I'm gonna visit Japan in october and I'm very interested in visiting (and lodging if it's possible) Dewa Sanzan.

Do you know where can I do a reservation in a shukubo?

Thank you

Rolling Eyes

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webero
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PostYou have posted in this forum: Thu Oct 02, 2008 12:24 pm Back to top

Oh, sorry!
I've just read the last Alessandro's post.
I'm gonna look for a reservation in another shukubo

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Alessandro
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PostYou have posted in this forum: Fri Oct 03, 2008 12:41 am Back to top

No problem; if you climb Gassan-san (I was there too late in the season), don't forget to post some comments, pictures on the forum Wink

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graou_hyoga
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PostYou have posted in this forum: Mon Oct 25, 2010 9:35 am Back to top

I'm just back from Dewa Sanzan. Spent two days there, with trips by night bus from Tokyo to Tsuruoka.

First, I recommend renting a car if you're at least two people. It will prove very useful as the buses are few, expensive and not that handy, especially if you're off climbing season (which is only July-August). You will then be able to access different parts easily and FAST. with buses you'll be stuck to one place a day or so.

I have nothing to add to the Haguro-san part above, it's well described.

- Yudonosan
It is never possible to climb Yudonosan as there is no hiking path to get up there. However you can follow a hiking path which takes you half-way up. This path can be quite difficult (very steep) and should NOT be attempted if it has rained the day before. It is very steep and follows a stream in places -> slippery rocks.

Once you arrive at the top of this path (about 45min to 1h), you have three possibilities:
1- Take the path to the left and go up to Gassan. Count about 2h30 for just the way up, and keep in mind it will get dark around 5pm.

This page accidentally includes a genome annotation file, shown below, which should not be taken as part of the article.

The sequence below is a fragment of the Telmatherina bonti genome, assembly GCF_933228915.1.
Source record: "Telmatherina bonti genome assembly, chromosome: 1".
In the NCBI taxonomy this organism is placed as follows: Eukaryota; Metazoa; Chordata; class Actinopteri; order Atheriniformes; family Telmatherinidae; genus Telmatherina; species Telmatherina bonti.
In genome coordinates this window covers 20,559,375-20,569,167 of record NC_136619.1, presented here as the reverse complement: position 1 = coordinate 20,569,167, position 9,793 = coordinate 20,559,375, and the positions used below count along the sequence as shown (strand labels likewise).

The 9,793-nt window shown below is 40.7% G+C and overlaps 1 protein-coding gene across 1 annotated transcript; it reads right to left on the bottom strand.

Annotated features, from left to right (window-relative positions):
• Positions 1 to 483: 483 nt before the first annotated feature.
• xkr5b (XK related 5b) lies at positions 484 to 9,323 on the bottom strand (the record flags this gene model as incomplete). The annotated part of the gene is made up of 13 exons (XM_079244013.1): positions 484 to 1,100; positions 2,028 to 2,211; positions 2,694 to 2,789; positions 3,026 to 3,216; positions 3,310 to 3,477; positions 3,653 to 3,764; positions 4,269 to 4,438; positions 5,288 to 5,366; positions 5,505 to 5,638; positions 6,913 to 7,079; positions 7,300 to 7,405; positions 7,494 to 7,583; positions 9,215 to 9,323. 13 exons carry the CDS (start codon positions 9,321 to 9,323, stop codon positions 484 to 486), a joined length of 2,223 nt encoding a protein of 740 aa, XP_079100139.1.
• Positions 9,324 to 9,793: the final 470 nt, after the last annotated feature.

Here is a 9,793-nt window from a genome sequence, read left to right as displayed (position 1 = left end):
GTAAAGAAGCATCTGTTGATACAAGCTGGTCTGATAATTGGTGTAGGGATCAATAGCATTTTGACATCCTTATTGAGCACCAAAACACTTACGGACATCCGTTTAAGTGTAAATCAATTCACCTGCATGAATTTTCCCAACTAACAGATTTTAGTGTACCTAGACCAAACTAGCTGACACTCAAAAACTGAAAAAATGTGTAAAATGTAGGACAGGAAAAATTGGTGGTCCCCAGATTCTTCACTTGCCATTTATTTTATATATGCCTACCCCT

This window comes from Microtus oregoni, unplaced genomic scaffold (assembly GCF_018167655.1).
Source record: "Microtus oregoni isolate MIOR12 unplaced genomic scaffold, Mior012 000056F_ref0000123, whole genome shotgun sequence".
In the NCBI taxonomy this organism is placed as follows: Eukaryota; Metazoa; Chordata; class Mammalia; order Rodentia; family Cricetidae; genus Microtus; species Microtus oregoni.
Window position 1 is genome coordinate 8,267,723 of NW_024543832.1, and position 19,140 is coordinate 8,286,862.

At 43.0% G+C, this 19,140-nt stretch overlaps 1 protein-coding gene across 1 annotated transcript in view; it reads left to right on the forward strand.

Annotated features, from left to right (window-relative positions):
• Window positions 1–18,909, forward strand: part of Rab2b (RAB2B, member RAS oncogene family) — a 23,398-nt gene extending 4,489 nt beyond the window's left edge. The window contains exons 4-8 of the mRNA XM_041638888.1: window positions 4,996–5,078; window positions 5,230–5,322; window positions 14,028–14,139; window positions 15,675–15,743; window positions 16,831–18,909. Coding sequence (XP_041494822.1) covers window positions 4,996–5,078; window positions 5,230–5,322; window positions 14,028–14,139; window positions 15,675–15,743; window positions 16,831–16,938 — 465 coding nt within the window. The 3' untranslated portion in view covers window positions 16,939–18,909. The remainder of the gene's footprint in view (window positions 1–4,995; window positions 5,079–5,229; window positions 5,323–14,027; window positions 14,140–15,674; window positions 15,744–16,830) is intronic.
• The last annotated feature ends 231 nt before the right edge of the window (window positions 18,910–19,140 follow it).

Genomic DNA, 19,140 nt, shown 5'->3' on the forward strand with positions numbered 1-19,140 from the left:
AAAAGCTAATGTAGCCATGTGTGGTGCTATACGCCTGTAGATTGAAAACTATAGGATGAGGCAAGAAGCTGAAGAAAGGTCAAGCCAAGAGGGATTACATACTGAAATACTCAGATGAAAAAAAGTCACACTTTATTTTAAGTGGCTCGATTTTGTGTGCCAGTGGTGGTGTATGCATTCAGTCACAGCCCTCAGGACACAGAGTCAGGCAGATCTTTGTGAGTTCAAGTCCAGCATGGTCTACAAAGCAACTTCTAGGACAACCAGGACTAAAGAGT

2- Take the path in front: it goes down the other side of the mountain, so obviously you'll need some transportation (can't help you with that, I had a car waiting on the same side of the mountain so...)
3- go back to Yudonosan parking lot


- Gassan
Buses go from Tsuruoka station to Gassan station 8, going through Hagurosan on the way, in July and August only. There are two buses early in the morning and that's it.
If you have a car, the road to the station is open until sometime in autumn (in 2010, until October 20th). after that, the gate at station 4 is closed and you can't get up there.

Now you have two other solutions, until roughly the end of October. The first one is right above, going through Yudonosan.

The other one is to go to Gassan ski resort. It is on the road 112 in direction of Yamagata from Tsuruoka.

Now this is one funky ski resort, since it is closed from November to March. Gassan boasts about ten meters of snow each winter, though it's only 1984m high. Therefore it is plain impossible to open the ski resort before April (when the other resorts in the country are beginning to close, roughly ...!! )
Anyway, after the ski season is over, in July (!!!), the resort stays open to hikers and it's possible to ride the lift up to something like 1500m high. You can always hike the whole distance (much better since you walk through the forest and it's nice). Just take the very small bridge right after the entrance cabin (where you'll pick up a hiking map), go on the left then behind the house. Then follow the path.
It is windy and cold up there, bring warm clothes (should be obvious but there's some kind of micro-climate - the piles of snow must come from somewhere after all).


Accommodation

http://syukubo.com has an English version where you can check various shukubo. You still need someone in Japan to phone for you in Japanese if you can't do it, if you want to make a reservation.
some of them are just like regular ryokan that serve shojin meals. Lots of them are in Hagurosan.


There is a good ryokan that is open all year long below gassan ski resort, in Shizu Onsen. This is the stuff: http://www.gassannoyado.com/
I didn't try the ryokan itself, but we stopped at their onsen... View on the lake with the colors of the autumn, and gassan in the background. splendid. the owner told me they're open even in winter, when they have to deal with around five meters of snow. They apparently have a speciality of cooking mushrooms from the forest around.


Last edited by graou_hyoga on Mon Oct 25, 2010 9:35 am; edited 1 time in total

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katakanadian
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PostYou have posted in this forum: Thu Feb 17, 2011 6:33 am Back to top

I did Dewa-sanzan last summer. Pictures here near the beginning of the set.
We called from the 9th station on Gassan for a taxi to meet us at the 8th station. to take us to Haguro-san. With 4 of us it was cheaper than the bus. We also took the same taxi back to Tsuruoka. He offered to take us for the same fare as the bus but we didn't have to wait an hour an the trip was faster.